Having the best routes is important for airlines, but to operate the best routes, airlines need the best slots. Like any other piece of real estate, location matters, and supply is often limited. However, two airlines are looking to gain slots if the latest proposed airline merger succeeds.
In August, the Department of Justice, alongside several states, filed a lawsuit to block the proposed merger between US Airways and American Airlines parent company AMR . The DOJ complaint stems from an alleged lack of competition, especially at certain airports.
We don't know what the internal position of the DOJ is, but if a settlement is being considered, concessions relating to slots are likely to be on the agenda.
Near the top of the list has been Washington National Airport, where the combined US Airways/AMR combination would control nearly 70% of the slots. The airlines defended their large slot position at Washington National even going as far to say that if forced to give up slots, the first flights cut would be on less profitable routes to small towns.
This announcement prompted many members of Congress to sign a letter telling the DOJ not to force the airlines to give up any Washington National slots, partly out of concern for small towns that may be part of their districts, and partly because the members themselves enjoy flying direct into the more convenient Washington National.
With the lawsuit filed, slot concessions would probably be part of any settlement, and two airlines are already positioning themselves to acquire the forfeited slots.
Opportunity from consolidation
In September, JetBlue Airways noted its opinion on the Washington National situation. With the current US Airways controlling around 55% of the slots, JetBlue CEO Dave Barger said, "That should be the ceiling." In the end, he wants the merged airline to forfeit the equivalent of the current number of AMR slots at the airport so total controlled slots remain at current US Airways levels.
Although JetBlue's opinion is not as focused on acquiring slots, decisions here clearly affect JetBlue itself. With a major northeastern presence, JetBlue would be naturally fearful of having one airline gain such control over a valuable airport like Washington National. In addition, if slots at the airport were to become available, JetBlue would probably be among the contenders, as it would give the airline another path for growth.
More recently, Southwest Airlines has thrown its hat in the ring asking for some of the new American Airlines Group's Washington National Airport and New York LaGuardia Airport slots. Like JetBlue, Southwest is seeking expansion and large presences at top airports for its network.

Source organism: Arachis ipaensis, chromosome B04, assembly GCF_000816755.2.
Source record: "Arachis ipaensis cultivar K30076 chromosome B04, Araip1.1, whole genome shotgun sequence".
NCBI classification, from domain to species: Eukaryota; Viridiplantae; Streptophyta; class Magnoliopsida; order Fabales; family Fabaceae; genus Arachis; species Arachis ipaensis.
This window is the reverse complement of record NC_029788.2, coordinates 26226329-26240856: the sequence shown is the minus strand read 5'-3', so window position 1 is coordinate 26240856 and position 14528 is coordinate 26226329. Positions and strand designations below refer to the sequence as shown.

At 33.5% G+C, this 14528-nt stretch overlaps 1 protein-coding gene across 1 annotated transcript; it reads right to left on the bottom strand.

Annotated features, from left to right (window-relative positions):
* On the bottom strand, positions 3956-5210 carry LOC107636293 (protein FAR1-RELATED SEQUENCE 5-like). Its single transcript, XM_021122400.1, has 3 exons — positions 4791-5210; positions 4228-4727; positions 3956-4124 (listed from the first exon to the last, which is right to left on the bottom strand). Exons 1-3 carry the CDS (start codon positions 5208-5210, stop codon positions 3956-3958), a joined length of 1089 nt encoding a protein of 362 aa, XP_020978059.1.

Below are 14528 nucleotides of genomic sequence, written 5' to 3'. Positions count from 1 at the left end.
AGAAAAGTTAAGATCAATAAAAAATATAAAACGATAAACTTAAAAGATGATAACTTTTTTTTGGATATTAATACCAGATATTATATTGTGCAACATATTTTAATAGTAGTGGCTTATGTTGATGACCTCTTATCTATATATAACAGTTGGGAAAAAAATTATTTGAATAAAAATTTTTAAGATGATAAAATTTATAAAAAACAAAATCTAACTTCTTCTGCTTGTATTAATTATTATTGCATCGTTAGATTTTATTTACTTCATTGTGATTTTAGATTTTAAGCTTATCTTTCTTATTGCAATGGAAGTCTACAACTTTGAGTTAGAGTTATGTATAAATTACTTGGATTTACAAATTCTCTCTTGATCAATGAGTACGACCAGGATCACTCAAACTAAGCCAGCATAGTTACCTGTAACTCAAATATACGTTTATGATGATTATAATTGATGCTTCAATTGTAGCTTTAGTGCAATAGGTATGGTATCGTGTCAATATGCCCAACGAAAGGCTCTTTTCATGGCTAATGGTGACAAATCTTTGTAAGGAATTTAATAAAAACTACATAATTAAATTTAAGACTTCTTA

Southwest and JetBlue are both looking to expand their networks in an industry where slots are often tightly held. But the potential merger of US Airways and AMR could free up some slots if the merged airline grants concessions.
For US Airways and AMR's perspective, there is a slight positive here. The nature of the requests by Southwest and JetBlue suggests that they believe a completed merger between US Airways and AMR is a meaningful possibility. Southwest Airlines CEO Gary Kelly even went as far to say that he is "reasonably confident" the merger will eventually proceed.
Combined, this opens up many opportunities for airline investors to either play the merger through the merging parties themselves or through other airlines looking to grab forfeited slots.
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The article 2 Airlines Looking at American Airlines' Slots originally appeared on Fool.com.Alexander MacLennan owns shares of AMR and has options on US Airways Group. This article is not an endorsement to buy or sell any security and does not constitute professional investment advice. Always do your own due diligence before buying or selling any security. The Motley Fool has no position in any of the stocks mentioned. Try any of our Foolish newsletter services free for 30 days. We Fools don't all hold the same opinions, but we all believe that considering a diverse range of insights makes us better investors. The Motley Fool has a disclosure policy.
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